This is quite an old term, actually.  It is referenced in print as early as 1350, and Shakespeare used the term in King Henry VI, Part 2, 1592:

Brave thee! ay, by the best blood that ever was broached, and beard thee too.  Look on me well: I have eat no meat these five days; yet, come thou and thy five men, and if I do not leave you all as dead as a doornail, I pray God I may never eat grass more.

A "dead nail" with its tip clenched back into the wood, a common way to fasten door hinges to keep them from working loose.

I learned from the Appalachian Blacksmiths Association that in the day of forged or cut nails, manufacture was quite labor-intensive.  Therefore nails were reused when possible.  The tips of the large-headed nails used in hingeing doors (remember, this is before the usage of wood screws, for which a satisfactory lathe to manufacture was not invented until the late 1700’s) were turned back into the wood as shown in the rendering at the left, a procedure called “clenching”.  Nails were so scarce and expensive in pre-1850 America that people would burn down dilapidated structures just to sift the ashes to recover nails.  Clenched nails like the one shown above, however, were too bent to be reused, and were christened “dead nails” by the construction industry.  Hence the term, “dead as a doornail”.  This research led me to another question.  Why is the term “penny” used to describe the size of a nail?  It is its weight in pennies or some equivalent?  Again, no:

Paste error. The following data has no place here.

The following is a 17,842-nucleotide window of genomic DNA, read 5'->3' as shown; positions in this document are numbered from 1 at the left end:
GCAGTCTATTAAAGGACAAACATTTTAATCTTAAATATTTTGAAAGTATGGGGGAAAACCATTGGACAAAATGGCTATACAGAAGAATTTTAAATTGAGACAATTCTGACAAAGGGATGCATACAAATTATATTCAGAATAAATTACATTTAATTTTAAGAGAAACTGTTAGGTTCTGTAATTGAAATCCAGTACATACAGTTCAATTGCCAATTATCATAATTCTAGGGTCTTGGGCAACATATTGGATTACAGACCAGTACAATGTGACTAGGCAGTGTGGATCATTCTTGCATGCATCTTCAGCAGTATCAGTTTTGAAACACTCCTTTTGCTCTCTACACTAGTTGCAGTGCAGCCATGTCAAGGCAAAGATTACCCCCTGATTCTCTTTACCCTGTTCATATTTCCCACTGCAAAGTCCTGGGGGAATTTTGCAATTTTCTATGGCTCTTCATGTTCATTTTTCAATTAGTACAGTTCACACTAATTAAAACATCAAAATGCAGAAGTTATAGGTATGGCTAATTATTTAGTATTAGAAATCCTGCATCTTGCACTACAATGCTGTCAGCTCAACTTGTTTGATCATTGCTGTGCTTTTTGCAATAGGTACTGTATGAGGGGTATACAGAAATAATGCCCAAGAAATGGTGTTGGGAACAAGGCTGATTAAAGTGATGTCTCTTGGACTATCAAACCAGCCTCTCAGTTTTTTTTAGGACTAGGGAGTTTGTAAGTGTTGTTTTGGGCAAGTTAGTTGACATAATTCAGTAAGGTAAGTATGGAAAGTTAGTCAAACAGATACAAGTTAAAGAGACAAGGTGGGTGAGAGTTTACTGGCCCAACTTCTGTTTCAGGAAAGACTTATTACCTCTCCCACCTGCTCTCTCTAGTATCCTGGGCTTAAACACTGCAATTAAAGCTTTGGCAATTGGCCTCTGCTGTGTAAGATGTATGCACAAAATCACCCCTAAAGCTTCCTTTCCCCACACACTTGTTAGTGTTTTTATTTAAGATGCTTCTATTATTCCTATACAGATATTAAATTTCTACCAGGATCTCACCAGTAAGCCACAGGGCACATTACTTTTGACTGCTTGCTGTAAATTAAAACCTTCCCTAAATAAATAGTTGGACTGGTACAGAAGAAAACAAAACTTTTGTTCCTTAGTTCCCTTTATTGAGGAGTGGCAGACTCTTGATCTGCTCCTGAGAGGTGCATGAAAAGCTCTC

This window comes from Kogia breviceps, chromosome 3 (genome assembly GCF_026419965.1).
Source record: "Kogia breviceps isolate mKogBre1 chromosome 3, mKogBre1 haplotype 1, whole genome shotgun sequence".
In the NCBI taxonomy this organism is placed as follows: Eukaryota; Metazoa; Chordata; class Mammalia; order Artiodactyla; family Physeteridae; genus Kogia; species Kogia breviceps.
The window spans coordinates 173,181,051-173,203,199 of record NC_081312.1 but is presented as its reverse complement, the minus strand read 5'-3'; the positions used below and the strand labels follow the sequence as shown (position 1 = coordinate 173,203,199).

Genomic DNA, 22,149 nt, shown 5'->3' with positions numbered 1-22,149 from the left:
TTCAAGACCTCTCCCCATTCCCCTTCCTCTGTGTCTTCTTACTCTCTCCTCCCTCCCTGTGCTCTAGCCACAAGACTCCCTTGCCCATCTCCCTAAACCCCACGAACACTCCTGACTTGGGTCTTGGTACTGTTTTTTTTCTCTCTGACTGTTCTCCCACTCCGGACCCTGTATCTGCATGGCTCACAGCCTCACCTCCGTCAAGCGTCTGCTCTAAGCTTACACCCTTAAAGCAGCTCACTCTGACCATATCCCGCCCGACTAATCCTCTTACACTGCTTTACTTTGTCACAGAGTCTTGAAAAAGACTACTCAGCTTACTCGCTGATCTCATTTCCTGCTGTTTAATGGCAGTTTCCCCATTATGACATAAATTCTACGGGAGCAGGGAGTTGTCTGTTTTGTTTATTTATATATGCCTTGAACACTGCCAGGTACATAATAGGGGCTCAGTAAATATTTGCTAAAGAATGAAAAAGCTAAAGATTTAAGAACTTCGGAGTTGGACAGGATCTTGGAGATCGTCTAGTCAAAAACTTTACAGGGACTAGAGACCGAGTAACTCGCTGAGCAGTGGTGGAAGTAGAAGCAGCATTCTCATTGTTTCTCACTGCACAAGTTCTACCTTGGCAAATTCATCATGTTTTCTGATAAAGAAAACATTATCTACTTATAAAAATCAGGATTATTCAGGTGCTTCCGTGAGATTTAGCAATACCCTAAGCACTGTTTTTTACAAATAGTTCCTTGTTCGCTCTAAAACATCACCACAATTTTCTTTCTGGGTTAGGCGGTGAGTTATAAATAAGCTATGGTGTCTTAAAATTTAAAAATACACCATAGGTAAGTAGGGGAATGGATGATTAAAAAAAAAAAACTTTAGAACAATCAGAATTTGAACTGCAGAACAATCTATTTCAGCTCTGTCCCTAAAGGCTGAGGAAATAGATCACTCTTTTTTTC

The term “penny” is still used when referring to a nail’s size.  In the 1600’s when it is believed this term came into use, the English monetary unit was the Pound Sterling (£) which was divided into shillings and pence.  The cost of 100 nails in 1600’s pence is how nail sizes are described to this day.  For example, 100 small nails, selling for 4 pence were called 4d nails (4d is the abbreviation for 4 pence and is still used to describe a 4-penny nail).  100 larger nails sold for 10 pence are 10d nails, and so on.  The price of nails was apparently near constant for a long period of time, and thus led to standard sizes.  Nail recovery has been all but eliminated with the use of modern wire nails.

Wire vs. Cut

Forged nails are square, each side being tapered to the tip.  Cut nails were quicker to manufacture, and were characterized by two tapered sides and two parallel sides, where they were sheared from steel plate.  A second machine forms the head of a cut nail.  Wire nails are round.  Steel wire of varying sizes is fed through a machine that grips the wire, cuts it, chisels the point, and forms the head all in one operation, churning out thousands of nails per minute.  Wire nails are cheaper to produce, but the cut nail has about four times the holding power of its round cousin.  You now know more about nails than you ever cared to. Read the rest of this entry »

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Posted by on April 5, 2010 in Brilliance, Cliche, Sayings